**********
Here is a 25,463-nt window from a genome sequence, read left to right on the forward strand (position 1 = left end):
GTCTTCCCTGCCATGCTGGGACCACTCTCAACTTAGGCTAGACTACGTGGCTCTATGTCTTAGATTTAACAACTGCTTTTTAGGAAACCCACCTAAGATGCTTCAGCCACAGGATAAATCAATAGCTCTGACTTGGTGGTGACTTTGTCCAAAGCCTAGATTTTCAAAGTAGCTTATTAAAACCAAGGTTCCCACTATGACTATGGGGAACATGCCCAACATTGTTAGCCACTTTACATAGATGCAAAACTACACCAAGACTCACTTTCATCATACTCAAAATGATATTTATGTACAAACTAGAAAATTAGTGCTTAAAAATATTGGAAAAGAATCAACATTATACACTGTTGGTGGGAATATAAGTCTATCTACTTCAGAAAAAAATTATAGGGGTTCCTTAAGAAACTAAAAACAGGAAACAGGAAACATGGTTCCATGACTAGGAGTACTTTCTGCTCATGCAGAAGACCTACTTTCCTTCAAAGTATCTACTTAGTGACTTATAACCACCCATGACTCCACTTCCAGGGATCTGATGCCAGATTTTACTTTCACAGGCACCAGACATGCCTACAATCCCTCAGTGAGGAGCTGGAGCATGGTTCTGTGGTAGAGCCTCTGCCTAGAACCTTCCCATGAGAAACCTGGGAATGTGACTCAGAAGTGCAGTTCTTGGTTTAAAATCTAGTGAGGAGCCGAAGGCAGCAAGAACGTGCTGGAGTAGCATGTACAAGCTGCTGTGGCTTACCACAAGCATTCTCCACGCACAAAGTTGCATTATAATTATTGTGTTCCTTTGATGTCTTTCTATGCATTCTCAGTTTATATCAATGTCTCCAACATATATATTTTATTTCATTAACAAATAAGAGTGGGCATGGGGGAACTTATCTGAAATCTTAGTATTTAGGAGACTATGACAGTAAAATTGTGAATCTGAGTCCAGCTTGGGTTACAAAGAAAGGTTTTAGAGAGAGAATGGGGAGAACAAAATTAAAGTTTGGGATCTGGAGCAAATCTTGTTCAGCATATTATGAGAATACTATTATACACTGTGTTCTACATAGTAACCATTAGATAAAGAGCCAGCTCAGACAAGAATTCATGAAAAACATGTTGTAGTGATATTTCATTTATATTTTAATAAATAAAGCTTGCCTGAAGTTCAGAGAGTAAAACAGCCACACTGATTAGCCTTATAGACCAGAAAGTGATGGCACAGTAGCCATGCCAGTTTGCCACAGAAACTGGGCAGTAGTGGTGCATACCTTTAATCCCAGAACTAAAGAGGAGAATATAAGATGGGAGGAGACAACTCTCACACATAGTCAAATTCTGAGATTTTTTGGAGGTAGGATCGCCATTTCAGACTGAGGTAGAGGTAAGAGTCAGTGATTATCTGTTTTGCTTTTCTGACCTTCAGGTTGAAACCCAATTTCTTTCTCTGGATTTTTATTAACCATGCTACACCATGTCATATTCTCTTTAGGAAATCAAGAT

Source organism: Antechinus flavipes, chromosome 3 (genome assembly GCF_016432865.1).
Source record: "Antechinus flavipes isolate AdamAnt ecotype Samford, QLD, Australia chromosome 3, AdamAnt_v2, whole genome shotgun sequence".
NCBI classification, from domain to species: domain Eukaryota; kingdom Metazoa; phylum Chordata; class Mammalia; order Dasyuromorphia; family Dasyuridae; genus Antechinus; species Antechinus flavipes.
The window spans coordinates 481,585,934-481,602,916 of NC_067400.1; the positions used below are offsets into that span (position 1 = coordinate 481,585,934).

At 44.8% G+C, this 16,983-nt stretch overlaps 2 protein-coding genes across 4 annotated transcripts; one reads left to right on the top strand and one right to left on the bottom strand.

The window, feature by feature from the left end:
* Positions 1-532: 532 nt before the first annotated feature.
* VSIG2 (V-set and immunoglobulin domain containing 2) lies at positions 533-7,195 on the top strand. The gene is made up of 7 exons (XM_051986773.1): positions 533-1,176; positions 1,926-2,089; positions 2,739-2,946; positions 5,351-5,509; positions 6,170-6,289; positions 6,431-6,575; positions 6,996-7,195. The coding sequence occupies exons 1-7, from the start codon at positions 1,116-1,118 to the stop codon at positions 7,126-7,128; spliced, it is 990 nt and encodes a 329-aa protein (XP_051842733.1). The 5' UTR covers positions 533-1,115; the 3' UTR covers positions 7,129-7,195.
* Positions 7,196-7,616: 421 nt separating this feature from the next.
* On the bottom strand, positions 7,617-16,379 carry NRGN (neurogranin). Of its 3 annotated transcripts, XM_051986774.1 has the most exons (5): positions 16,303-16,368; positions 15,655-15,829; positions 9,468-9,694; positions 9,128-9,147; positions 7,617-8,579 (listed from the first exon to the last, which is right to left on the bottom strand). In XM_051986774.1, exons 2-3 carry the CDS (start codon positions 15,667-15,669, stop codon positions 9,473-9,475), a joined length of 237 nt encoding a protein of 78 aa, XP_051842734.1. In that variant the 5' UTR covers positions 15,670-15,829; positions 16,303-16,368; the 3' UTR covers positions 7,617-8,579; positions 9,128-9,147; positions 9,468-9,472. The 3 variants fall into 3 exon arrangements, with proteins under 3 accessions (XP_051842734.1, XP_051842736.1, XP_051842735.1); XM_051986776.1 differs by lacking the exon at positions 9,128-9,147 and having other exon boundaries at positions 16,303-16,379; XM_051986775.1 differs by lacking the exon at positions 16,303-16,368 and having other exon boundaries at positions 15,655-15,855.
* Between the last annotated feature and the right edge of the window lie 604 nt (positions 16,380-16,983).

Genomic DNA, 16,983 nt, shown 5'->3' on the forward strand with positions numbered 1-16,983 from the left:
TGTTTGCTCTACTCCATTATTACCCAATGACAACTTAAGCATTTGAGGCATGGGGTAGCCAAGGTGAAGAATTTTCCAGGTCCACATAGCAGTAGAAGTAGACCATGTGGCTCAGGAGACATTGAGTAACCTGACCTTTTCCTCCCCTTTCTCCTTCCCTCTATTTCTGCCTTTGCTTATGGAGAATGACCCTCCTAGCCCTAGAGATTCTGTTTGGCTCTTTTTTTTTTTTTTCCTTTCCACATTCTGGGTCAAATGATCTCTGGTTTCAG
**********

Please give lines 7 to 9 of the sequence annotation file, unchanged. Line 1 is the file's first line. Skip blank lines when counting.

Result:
At 44.8% G+C, this 16,983-nt stretch overlaps 2 protein-coding genes across 4 annotated transcripts; one reads left to right on the top strand and one right to left on the bottom strand.

The window, feature by feature from the left end:
* Positions 1-532: 532 nt before the first annotated feature.